Lessons from Michigan in California if admitted – Harvard Gazette

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How might America’s colleges and universities be changed by a Supreme Court ruling that ends race-based admissions? Data from state university systems in California and Michigan paint a disturbing picture.

Both were forced out of consideration for the race after voters called for statewide bans. That led to a sharp decline in campus diversity, senior school officials said in briefs filed in court in support of Harvard and the University of North Carolina.

Likening the university to a “race-neutral admissions experiment,” Michigan officials said the school’s efforts to preserve diversity underscore how limited consideration of race is necessary for colleges and universities to achieve the educational benefits that come from a diverse student body.

Despite what officials described as an “extraordinary” recruitment effort, enrollment among black and Native American students in Michigan has dropped by 44 percent and 90 percent, respectively, since 2006, when race was banned. These declines occur despite admissions officers considering a candidate’s socioeconomic background and whether he or she would be the first in a family to attend college.

Michigan has been a prominent voice in case law regarding the constitutionality of race-conscious confessions, including Grutter v. Bollinger (2003). In this case, the Supreme Court reaffirmed that obtaining the educational benefits of a diverse student body is a “compelling state interest” that can justify using race as one of many factors in the holistic assessment of each applicant. That principle “remains just as true today,” Michigan officials say.

Like Michigan, the University of California has implemented a wide range of race-neutral approaches to continue to attract or even increase the diversity of students on its 10 campuses after voters passed Proposition 209 in 1996, which banned the consideration of race in college admissions.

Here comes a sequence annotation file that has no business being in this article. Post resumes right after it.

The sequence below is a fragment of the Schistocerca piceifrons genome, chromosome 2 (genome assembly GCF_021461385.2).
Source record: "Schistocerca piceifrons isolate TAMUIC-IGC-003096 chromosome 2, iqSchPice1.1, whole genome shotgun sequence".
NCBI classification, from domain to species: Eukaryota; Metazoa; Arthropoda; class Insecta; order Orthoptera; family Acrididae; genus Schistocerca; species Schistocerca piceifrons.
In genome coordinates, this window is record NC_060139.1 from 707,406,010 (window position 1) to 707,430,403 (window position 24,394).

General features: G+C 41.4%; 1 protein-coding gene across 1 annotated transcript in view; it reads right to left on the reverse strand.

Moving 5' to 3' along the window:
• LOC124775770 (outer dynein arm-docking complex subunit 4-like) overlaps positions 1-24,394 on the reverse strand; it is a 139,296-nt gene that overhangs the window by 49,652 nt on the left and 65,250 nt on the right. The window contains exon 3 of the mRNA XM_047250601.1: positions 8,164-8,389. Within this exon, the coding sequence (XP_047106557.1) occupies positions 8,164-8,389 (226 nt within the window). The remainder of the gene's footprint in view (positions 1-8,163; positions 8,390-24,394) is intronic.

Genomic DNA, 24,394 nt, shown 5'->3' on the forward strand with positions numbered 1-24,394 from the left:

While UC has had some success expanding economic and geographic diversity among its more than 290,000 students, it has struggled to enroll a student body that is “racially diverse enough to achieve the educational benefits of diversity,” university officials said in a brief.

First-year enrollment from underrepresented groups fell “startlingly” systemwide, falling by 50 percent or more at UC’s most selective campuses, where African-American, Native American and Latino students are already underrepresented and widely report struggling with feelings of race . isolation, UC officials wrote.

After the ban, the decline was particularly dramatic at UCLA and UC Berkeley. In 1995, African Americans made up 7.13 percent of freshmen at UCLA, but only 3.43 percent in 1998, when California’s ban went into effect. At Berkeley, 6.32 percent of students were African American in 1995, but only 3.37 percent in 1998. Latino students made up 15.57 percent of Berkeley’s freshman class in 1995 and only 7.28 percent in 1998, although African American and Latino students represented 7.5 percent and 31 percent of the state’s high school graduates in 1998, respectively.

Although California has become more diverse, these racial disparities persist. In 2019, 52.3 percent of California public high school graduates identified as Latino, while 24.4 percent identified as white, 13.6 percent as Asian, 5.5 percent as African American, and 0.5 percent as Native American. Yet only 25.4 percent of first-year undergraduates at UC’s nine campuses identified as Latino, 3.87 percent as African American and 0.42 percent as Native American, according to the UC brief.

California’s struggles since the late 1990s to achieve racial diversity show “that highly competitive universities may not be able to achieve the benefits of student body diversity through race-neutral measures alone,” officials said, and so “must retain” the ability to consider race in a limited manner as permitted by the Supreme Court.

“In a country where race matters, universities must maintain a campus environment that allows them to teach their students to see each other as more than stereotypes,” UC wrote. “Success in these efforts is critical to preparing the next generation to become effective citizens and leaders in an increasingly diverse country.”


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